AutomotiveUI '18 Adjunct Proceedings of the 10th International Conference on Automotive User Interfaces and Interactive Vehicular Applications Toronto, ON, Canada — September 23 - 25, 2018
Available from: 2018-12-17 Created: 2018-12-17 Last updated: 2019-06-27Bibliographically approved
Bout, M., Pernestål Brenden, A., Klingegård, M., Habibovic, A. & Böckle, M. P. (2017). A head-mounted display to support teleoperations of shared automated vehicles. In: AutomotiveUI 2017 - 9th International ACM Conference on Automotive User Interfaces and Interactive Vehicular Applications, Adjunct Proceedings: . Paper presented at 9th ACM International Conference on Automotive User Interfaces and Interactive Vehicular Applications, AutomotiveUI 2017, 24 September 2017 through 27 September 2017 (pp. 62-66). Association for Computing Machinery, Inc
Open this publication in new window or tab >>A head-mounted display to support teleoperations of shared automated vehicles
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2017 (English)In: AutomotiveUI 2017 - 9th International ACM Conference on Automotive User Interfaces and Interactive Vehicular Applications, Adjunct Proceedings, Association for Computing Machinery, Inc , 2017, p. 62-66Conference paper, Published paper (Refereed)
Abstract [en]

Automated driving systems will be severely challenged in the unpredictable conditions of mixed traffic. Consequently, some form of human support remains essential in the foreseeable future. This challenge is especially true for Shared Automated Vehicles (SAVs), as these vehicles will likely not include any human driver on-board. When an SAV will encounter a scenario it cannot handle, a remote human operator will need to intervene and help the vehicle and its passengers. In this study a user-centred design approach is used to study whether a Head-Mounted Display (HMD) interface can support such operators and provide them with additional spatial awareness. Two prototypes (an HMD and a computer display) are developed and evaluated using pre-recorded real-world scenarios. Twelve participants assessed three possible scenarios a remote operator may encounter. Among participants, the study found evidence of strong implicit spatial awareness when using an HMD interface.

Place, publisher, year, edition, pages
Association for Computing Machinery, Inc, 2017
Keywords
Automated Driving, HCI, HMD, Remote Operator, SAV, Spatial Awareness, Teleoperation, User Interface, Automation, Data visualization, Human computer interaction, Remote control, User interfaces, Vehicles, Automated driving systems, Automated vehicles, Computer display, Head mounted displays, Real-world scenario, Helmet mounted displays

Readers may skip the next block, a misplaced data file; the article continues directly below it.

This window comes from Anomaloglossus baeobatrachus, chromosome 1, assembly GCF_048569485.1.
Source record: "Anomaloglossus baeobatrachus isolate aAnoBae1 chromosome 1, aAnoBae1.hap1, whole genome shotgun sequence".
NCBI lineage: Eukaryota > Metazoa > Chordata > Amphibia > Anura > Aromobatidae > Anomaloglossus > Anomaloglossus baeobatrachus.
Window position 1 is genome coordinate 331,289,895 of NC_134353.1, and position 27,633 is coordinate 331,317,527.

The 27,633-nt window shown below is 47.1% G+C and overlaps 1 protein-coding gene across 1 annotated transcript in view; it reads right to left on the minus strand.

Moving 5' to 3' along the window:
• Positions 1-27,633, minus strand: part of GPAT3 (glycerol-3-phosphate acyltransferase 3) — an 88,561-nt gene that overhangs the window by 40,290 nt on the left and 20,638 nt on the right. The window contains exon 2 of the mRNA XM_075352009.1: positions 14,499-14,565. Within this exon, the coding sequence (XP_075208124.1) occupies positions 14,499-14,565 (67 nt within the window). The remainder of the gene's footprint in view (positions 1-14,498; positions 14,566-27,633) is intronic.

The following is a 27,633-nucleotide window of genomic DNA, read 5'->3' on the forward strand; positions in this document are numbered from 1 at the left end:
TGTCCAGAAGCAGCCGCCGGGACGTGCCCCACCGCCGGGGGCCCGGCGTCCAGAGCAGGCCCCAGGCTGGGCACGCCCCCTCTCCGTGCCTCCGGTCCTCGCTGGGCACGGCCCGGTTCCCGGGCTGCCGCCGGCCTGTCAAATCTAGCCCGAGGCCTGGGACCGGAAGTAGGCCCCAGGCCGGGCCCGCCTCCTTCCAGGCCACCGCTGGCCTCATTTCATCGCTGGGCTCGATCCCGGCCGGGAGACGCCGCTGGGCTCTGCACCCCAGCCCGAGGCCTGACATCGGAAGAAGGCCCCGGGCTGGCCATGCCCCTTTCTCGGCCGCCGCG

National Category
Engineering and Technology
Identifiers
urn:nbn:se:ri:diva-38058 (URN)10.1145/3131726.3131758 (DOI)2-s2.0-85034842564 (Scopus ID)9781450351515 (ISBN)
Conference
9th ACM International Conference on Automotive User Interfaces and Interactive Vehicular Applications, AutomotiveUI 2017, 24 September 2017 through 27 September 2017
Available from: 2019-03-15 Created: 2019-03-15 Last updated: 2019-06-27Bibliographically approved
Charisi, V., Habibovic, A., Andersson, J., Li, J. & Evers, V. (2017). Children's views on identification and intention communication of self-driving vehicles. In: IDC 2017 - Proceedings of the 2017 ACM Conference on Interaction Design and Children: . Paper presented at 16th International ACM Conference on Interaction Design and Children, IDC 2017, 27 June 2017 through 30 June 2017 (pp. 399-404).
Open this publication in new window or tab >>Children's views on identification and intention communication of self-driving vehicles
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2017 (English)In: IDC 2017 - Proceedings of the 2017 ACM Conference on Interaction Design and Children, 2017, p. 399-404Conference paper, Published paper (Refereed)
Abstract [en]

One of the major reasons behind traffic accidents is misinterpretation among road users. Self-driving vehicles are expected to reduce these accidents, given that they are designed with all road users in mind. Recently, research on the design of vehicle-pedestrian communication has emerged, but to our knowledge, there is no research published that investigates the design of interfaces for intent communication towards child pedestrians. This paper reports the initial steps towards the examination of children's views and understandings about the appearance and intention communication of self-driving vehicles. It adopts a design inclusive methodological approach for the development of a prototype for the communication of two basic intentions: "I am going to stop" and "I am going to proceed". The initial results indicate children's need to be aware about the autonomy of the vehicle and the use of their previous experience with traffic signs for the interpretation of communicative signs of the vehicle.

Keywords
Child pedestrians, Inclusive design research, Intention communication, Interface design, Self-driving vehicles, Accidents, Pedestrian safety, Roads and streets, Traffic signs, Vehicles, Inclusive design, Interface designs, Methodological approach, Road users, Self drivings, Vehicle PEdestrian Communications, Vehicle to vehicle communications